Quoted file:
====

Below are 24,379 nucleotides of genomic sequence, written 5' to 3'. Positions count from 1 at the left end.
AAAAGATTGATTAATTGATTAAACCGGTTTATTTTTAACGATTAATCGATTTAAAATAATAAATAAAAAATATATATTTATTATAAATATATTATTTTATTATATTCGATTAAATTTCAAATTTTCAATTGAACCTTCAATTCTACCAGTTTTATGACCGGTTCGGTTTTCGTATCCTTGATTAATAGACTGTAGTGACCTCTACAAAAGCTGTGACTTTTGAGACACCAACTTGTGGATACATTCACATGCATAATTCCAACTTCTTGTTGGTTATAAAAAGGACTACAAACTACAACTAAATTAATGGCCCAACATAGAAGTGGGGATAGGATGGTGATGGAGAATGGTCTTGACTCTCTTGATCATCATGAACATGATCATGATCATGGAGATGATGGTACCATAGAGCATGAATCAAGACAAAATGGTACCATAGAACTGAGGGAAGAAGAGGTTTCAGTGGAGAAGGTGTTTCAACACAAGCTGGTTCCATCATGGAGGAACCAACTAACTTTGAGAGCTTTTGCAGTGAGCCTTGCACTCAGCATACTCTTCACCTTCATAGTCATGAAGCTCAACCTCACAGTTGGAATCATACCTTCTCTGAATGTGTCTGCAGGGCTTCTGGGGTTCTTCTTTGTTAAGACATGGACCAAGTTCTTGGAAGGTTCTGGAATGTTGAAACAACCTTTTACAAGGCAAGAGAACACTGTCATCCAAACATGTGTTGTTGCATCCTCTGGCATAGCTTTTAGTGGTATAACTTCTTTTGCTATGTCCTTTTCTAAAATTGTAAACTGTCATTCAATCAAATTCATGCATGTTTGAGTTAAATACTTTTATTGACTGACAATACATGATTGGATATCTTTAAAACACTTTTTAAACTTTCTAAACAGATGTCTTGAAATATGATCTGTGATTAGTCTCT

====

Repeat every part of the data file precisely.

Below are 24,379 nucleotides of genomic sequence, written 5' to 3'. Positions count from 1 at the left end.
AAAAGATTGATTAATTGATTAAACCGGTTTATTTTTAACGATTAATCGATTTAAAATAATAAATAAAAAATATATATTTATTATAAATATATTATTTTATTATATTCGATTAAATTTCAAATTTTCAATTGAACCTTCAATTCTACCAGTTTTATGACCGGTTCGGTTTTCGTATCCTTGATTAATAGACTGTAGTGACCTCTACAAAAGCTGTGACTTTTGAGACACCAACTTGTGGATACATTCACATGCATAATTCCAACTTCTTGTTGGTTATAAAAAGGACTACAAACTACAACTAAATTAATGGCCCAACATAGAAGTGGGGATAGGATGGTGATGGAGAATGGTCTTGACTCTCTTGATCATCATGAACATGATCATGATCATGGAGATGATGGTACCATAGAGCATGAATCAAGACAAAATGGTACCATAGAACTGAGGGAAGAAGAGGTTTCAGTGGAGAAGGTGTTTCAACACAAGCTGGTTCCATCATGGAGGAACCAACTAACTTTGAGAGCTTTTGCAGTGAGCCTTGCACTCAGCATACTCTTCACCTTCATAGTCATGAAGCTCAACCTCACAGTTGGAATCATACCTTCTCTGAATGTGTCTGCAGGGCTTCTGGGGTTCTTCTTTGTTAAGACATGGACCAAGTTCTTGGAAGGTTCTGGAATGTTGAAACAACCTTTTACAAGGCAAGAGAACACTGTCATCCAAACATGTGTTGTTGCATCCTCTGGCATAGCTTTTAGTGGTATAACTTCTTTTGCTATGTCCTTTTCTAAAATTGTAAACTGTCATTCAATCAAATTCATGCATGTTTGAGTTAAATACTTTTATTGACTGACAATACATGATTGGATATCTTTAAAACACTTTTTAAACTTTCTAAACAGATGTCTTGAAATATGATCTGTGATTAGTCTCT